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Britain Will Remain Subject to European Court of Human Rights Under a Tory Government

Plans to leave the European Convention on Human Rights (ECHR) and end the European Court of Human Rights’ jurisdiction over Britain have been scrapped in the Conservative Party manifesto.

The document, titled ‘Forward, Together‘, does rule out incorporating the European Union’s Charter of Fundamental Rights into UK law, but also confirms that a Tory Government “will not repeal or replace the Human Rights Act while the process of Brexit is underway”.

It also confirms that the party would “remain signatories to the European Convention on Human Rights for the duration of the next parliament”.

Whilst the ECHR and the European Court of Human Rights are not technically European Union institutions, previous governments have indicated that they are an essential component of EU membership in practice.

“In my view, it is in practice not possible [to leave the ECHR and remain in the EU],” Lord Falconer told Parliament in 2006.

“I say ‘in practice’ because the EU has made it clear that they expect all members to adhere to the ECHR. Indeed we make it a condition as a European Union before anybody who is new joins in …. to all intents and purposes, I believe it is not possible to be a member of the EU and to have left or denounced the ECHR.”

The Tories’ commitment to the ECHR came as a surprise, as the prime minister was expected to fight the election campaign on a platform of taking Britain out of the convention and scrapping Labour’s controversial Human Rights Act, which has helped dozens of terrorists  remain in the country.

Mrs May conceded that the ECHR “makes us less secure” and “adds nothing to our prosperity” in April 2016 – but those who suggested she only aspires to take Britain out of the convention “eventually” now appear to have been prescient.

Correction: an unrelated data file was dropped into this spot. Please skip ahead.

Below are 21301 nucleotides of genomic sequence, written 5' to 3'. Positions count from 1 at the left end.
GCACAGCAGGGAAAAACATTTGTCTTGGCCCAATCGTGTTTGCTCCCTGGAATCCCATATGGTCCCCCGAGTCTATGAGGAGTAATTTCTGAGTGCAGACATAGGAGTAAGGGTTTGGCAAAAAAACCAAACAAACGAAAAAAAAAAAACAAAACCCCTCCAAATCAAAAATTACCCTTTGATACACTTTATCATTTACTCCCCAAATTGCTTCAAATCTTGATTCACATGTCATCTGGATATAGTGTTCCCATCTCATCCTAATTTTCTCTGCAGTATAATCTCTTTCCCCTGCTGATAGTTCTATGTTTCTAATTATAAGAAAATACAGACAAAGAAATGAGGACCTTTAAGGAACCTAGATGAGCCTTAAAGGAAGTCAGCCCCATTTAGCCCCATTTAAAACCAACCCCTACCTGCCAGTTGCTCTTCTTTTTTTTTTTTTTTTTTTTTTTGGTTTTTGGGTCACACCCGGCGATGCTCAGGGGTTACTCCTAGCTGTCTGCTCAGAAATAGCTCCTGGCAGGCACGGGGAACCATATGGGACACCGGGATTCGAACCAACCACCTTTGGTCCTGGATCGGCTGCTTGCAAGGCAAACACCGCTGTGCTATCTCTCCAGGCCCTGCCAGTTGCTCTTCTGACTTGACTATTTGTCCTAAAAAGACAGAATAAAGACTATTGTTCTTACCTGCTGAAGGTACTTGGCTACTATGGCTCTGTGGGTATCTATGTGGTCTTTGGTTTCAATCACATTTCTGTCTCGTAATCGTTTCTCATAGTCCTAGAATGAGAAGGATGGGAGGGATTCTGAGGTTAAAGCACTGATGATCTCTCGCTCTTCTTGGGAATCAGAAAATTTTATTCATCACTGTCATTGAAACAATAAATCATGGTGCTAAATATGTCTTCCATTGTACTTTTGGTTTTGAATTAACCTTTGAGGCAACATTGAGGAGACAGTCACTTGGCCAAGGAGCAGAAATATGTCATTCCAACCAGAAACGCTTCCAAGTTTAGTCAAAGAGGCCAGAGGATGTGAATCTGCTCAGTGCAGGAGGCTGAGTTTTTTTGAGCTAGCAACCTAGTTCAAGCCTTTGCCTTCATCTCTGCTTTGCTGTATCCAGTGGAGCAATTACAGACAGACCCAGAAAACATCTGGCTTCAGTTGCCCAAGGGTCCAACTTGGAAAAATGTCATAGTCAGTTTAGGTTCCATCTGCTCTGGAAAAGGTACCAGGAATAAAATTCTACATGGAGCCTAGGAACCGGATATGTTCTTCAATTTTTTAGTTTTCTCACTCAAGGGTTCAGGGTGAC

Whilst some commentators believe the ECHR is a “vital document”, granting citizens the right to a fair trail, freedom from torture, and more, others have been given pause by its substance.

For example, Article 10 of the ECHR, which nominally provides for the right to Freedom of Expression, contains the following caveats:

“The exercise of these freedoms, since it carries with it duties and responsibilities, may be subject to such formalities, conditions, restrictions or penalties as are prescribed by law and are necessary in a democratic society, in the interests of national security, territorial integrity or public safety, for the prevention of disorder or crime, for the protection of health or morals, for the protection of the reputation or rights of others, for preventing the disclosure of information received in confidence, or for maintaining the authority and impartiality of the judiciary.”

In this way, the small print of many ECHR articles which appear to protect freedoms does, in fact, provide governments with broad scope to curtail citizens’ rights.

Follow Jack Montgomery on Twitter: @JackBMontgomery

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